The Apples in Stereo – #1 Hits Explosion

What I Think of When I Think of This Artist (part 4)

Am I surprised that the Apples fucked this up? I am not. I have zero objections to greatest hits collections (or best of compilations, which are technically different, though not here because the Apples never had any “hits”); they definitely serve their purpose. But there is also a right way to do them. The tragedy is that the Apples are the right kind of band for a GH album, because their work was so uneven, as they were prone to diverging from their core sound from album to album. So the trick is to pick the right songs and to present them in a sensible manner; it shouldn’t be that hard. Can you count on a band who wanders all over the map to do that? As it turns out, no. The Apples are great – but they’re also fuck-ups.

What I Think of This Album

Ultimately, this is a flawed, confusing collection – it works because the Apples wrote great songs with amazing production, so even when the selections are not ideal, it’s still a fun listen and you walk away impressed – but as a representative snapshot of the band, it’s not great. The band overemphasis certain albums, gives short shrift to arguably their best album, and otherwise chooses to include tracks that highlight their worst instead of their best attributes.

So, let’s get into it. There are two tracks off each of the first three albums:  Fun Trick Noisemaker, Tone Soul Evolution, and Her Wallpaper Reverie. The Discovery of a World Inside the Moon is represented by four selections, as is New Magnetic Wonder, while Velocity of Sound gets just one track, which is an insane decision. And then there is the song from the PowerPuff Girls soundtrack (with Mark Mothersbaugh of Devo playing on it).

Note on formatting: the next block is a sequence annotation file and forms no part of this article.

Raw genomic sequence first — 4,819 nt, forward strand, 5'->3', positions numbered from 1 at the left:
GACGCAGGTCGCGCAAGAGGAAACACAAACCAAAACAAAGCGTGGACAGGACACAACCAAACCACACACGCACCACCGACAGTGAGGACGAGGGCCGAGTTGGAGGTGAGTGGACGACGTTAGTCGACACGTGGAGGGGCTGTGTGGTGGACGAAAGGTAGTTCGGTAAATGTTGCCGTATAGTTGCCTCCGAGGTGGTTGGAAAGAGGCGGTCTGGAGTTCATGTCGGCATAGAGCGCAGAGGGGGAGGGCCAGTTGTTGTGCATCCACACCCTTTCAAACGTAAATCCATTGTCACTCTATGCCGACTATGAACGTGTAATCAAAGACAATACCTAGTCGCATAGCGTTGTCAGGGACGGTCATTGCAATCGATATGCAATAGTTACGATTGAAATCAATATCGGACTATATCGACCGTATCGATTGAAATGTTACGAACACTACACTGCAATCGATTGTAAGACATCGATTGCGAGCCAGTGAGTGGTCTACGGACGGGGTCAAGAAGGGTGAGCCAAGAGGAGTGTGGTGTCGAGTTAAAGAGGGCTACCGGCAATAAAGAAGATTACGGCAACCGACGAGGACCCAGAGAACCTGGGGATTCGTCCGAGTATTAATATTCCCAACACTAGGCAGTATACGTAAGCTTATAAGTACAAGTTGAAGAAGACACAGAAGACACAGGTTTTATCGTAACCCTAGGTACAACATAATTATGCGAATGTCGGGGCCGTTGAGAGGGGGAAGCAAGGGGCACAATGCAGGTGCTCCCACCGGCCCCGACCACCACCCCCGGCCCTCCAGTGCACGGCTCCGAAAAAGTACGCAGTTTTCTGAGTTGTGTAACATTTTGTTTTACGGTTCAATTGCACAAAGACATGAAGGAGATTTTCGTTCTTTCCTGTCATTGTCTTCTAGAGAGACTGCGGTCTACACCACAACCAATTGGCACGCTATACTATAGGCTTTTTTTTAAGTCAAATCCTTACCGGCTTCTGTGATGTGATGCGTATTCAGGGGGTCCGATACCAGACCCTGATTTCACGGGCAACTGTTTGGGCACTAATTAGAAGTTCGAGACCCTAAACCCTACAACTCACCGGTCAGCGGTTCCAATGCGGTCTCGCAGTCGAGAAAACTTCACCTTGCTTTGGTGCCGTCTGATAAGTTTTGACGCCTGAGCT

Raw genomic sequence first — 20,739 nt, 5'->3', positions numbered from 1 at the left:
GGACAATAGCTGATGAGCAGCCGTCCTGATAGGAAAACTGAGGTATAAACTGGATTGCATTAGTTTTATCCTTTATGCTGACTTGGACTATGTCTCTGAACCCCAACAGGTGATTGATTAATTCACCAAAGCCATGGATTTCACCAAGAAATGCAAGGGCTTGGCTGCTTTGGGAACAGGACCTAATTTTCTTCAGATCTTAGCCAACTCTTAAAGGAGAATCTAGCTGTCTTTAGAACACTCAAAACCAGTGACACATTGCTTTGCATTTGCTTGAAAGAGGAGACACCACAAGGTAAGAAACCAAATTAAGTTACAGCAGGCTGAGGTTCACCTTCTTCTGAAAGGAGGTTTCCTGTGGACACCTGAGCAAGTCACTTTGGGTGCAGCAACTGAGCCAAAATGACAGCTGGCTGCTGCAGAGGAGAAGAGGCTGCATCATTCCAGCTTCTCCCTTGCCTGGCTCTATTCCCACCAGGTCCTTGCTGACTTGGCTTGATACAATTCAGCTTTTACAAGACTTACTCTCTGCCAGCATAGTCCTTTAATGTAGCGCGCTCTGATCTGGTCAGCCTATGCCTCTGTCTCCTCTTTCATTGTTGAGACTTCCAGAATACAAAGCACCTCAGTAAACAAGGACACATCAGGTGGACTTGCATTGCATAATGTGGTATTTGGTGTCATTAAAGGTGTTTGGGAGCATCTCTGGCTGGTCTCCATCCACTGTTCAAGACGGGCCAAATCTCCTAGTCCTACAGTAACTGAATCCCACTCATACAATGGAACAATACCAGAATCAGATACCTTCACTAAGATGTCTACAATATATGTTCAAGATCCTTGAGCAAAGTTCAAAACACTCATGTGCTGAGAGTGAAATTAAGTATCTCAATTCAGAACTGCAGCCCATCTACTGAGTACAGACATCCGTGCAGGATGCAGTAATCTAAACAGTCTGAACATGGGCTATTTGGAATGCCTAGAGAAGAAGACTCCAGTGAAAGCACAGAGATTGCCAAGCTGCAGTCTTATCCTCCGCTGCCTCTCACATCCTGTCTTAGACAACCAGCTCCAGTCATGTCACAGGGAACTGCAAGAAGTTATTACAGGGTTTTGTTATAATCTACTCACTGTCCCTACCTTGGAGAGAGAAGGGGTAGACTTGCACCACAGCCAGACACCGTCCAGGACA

The Fun Trick and Tone Soul tracks are STELLAR: “Tidal Wave,” “Winter Must Be Cold,” “Seems So,” and “Shines a Light.” “Ruby,” off of Wallpaper, is also fantastic (featuring Dressy Bessy’s Tammy Ealom on backing vocals), as is “Please” from Velocity. But only half the Discovery and New Magnetic selections make sense, and the non-album track, while perhaps understandably popular with the elementary school set, is really just filler.

To get the remaining negativity out of the way, “Strawberry Fire” is so derivative the band’s lawyers probably had aneurysms upon first listen, and in a similar vein, the ‘60’s R&B experiment of “Bird” does not really belong here. “Go!” is just a weak track that no amount of horns can salvage, while “Sun Is Out” and “Energy” are also poor selections.

Moreover, these songs are all thrown together haphazardly across the album, so the listener is jumping from sound to sound with no sense of what the hell this band was all about. But, there are still ten standout tracks here that will thrill a casual listener. I should note that the liner notes strike the right balance between reportage and cheerleading, including a nice history of the origins of the Elephant 6 endeavor. Oddly, the notes take you through the songs on the album chronologically; if nothing else, it tells you that at least the author had enough sense to figure out how the tracks should be sequenced.

The Best Thing About This Album

The title is amusing, and the liner notes are pretty valuable. I think “Winter Must Be Cold” is the highlight here.

Release Date

September, 2009

The Cover Art

Decent. The illustrated explosion obviously corresponds to the title. The band’s name takes up way too much space. The ribbon with the album title is a good choice. The color scheme also accurately reflects the sound of the music inside.

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